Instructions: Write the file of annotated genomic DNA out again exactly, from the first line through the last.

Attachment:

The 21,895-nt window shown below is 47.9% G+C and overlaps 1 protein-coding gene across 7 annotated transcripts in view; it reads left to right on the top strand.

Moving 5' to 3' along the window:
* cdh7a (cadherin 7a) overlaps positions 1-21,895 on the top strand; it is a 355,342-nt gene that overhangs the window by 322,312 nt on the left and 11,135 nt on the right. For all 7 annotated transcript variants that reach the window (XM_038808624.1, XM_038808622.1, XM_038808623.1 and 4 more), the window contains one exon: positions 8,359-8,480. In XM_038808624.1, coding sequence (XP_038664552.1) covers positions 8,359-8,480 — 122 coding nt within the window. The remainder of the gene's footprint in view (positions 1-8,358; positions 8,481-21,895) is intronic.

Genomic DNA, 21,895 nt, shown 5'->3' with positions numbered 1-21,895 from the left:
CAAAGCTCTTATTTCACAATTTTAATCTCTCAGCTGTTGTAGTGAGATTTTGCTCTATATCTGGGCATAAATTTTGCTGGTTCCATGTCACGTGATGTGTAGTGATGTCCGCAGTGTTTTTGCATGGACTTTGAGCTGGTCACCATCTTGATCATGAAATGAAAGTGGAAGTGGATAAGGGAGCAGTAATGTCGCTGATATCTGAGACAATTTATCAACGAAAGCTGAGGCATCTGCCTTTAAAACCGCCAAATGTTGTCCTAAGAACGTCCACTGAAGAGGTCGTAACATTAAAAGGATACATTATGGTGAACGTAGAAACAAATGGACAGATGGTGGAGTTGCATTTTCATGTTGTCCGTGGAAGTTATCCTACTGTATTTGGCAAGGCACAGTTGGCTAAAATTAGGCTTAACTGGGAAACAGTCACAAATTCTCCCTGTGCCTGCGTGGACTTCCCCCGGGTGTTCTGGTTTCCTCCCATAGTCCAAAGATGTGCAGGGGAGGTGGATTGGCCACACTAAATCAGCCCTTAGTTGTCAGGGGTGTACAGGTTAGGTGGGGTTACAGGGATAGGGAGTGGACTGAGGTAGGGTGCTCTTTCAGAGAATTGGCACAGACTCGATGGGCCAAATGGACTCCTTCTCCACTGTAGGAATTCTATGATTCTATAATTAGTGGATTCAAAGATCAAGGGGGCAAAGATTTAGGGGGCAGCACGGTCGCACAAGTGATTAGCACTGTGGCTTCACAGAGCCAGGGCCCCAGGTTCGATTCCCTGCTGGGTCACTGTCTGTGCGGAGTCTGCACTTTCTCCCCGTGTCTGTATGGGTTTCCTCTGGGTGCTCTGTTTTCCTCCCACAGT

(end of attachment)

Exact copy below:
The 21,895-nt window shown below is 47.9% G+C and overlaps 1 protein-coding gene across 7 annotated transcripts in view; it reads left to right on the top strand.

Moving 5' to 3' along the window:
* cdh7a (cadherin 7a) overlaps positions 1-21,895 on the top strand; it is a 355,342-nt gene that overhangs the window by 322,312 nt on the left and 11,135 nt on the right. For all 7 annotated transcript variants that reach the window (XM_038808624.1, XM_038808622.1, XM_038808623.1 and 4 more), the window contains one exon: positions 8,359-8,480. In XM_038808624.1, coding sequence (XP_038664552.1) covers positions 8,359-8,480 — 122 coding nt within the window. The remainder of the gene's footprint in view (positions 1-8,358; positions 8,481-21,895) is intronic.

Genomic DNA, 21,895 nt, shown 5'->3' with positions numbered 1-21,895 from the left:
CAAAGCTCTTATTTCACAATTTTAATCTCTCAGCTGTTGTAGTGAGATTTTGCTCTATATCTGGGCATAAATTTTGCTGGTTCCATGTCACGTGATGTGTAGTGATGTCCGCAGTGTTTTTGCATGGACTTTGAGCTGGTCACCATCTTGATCATGAAATGAAAGTGGAAGTGGATAAGGGAGCAGTAATGTCGCTGATATCTGAGACAATTTATCAACGAAAGCTGAGGCATCTGCCTTTAAAACCGCCAAATGTTGTCCTAAGAACGTCCACTGAAGAGGTCGTAACATTAAAAGGATACATTATGGTGAACGTAGAAACAAATGGACAGATGGTGGAGTTGCATTTTCATGTTGTCCGTGGAAGTTATCCTACTGTATTTGGCAAGGCACAGTTGGCTAAAATTAGGCTTAACTGGGAAACAGTCACAAATTCTCCCTGTGCCTGCGTGGACTTCCCCCGGGTGTTCTGGTTTCCTCCCATAGTCCAAAGATGTGCAGGGGAGGTGGATTGGCCACACTAAATCAGCCCTTAGTTGTCAGGGGTGTACAGGTTAGGTGGGGTTACAGGGATAGGGAGTGGACTGAGGTAGGGTGCTCTTTCAGAGAATTGGCACAGACTCGATGGGCCAAATGGACTCCTTCTCCACTGTAGGAATTCTATGATTCTATAATTAGTGGATTCAAAGATCAAGGGGGCAAAGATTTAGGGGGCAGCACGGTCGCACAAGTGATTAGCACTGTGGCTTCACAGAGCCAGGGCCCCAGGTTCGATTCCCTGCTGGGTCACTGTCTGTGCGGAGTCTGCACTTTCTCCCCGTGTCTGTATGGGTTTCCTCTGGGTGCTCTGTTTTCCTCCCACAGT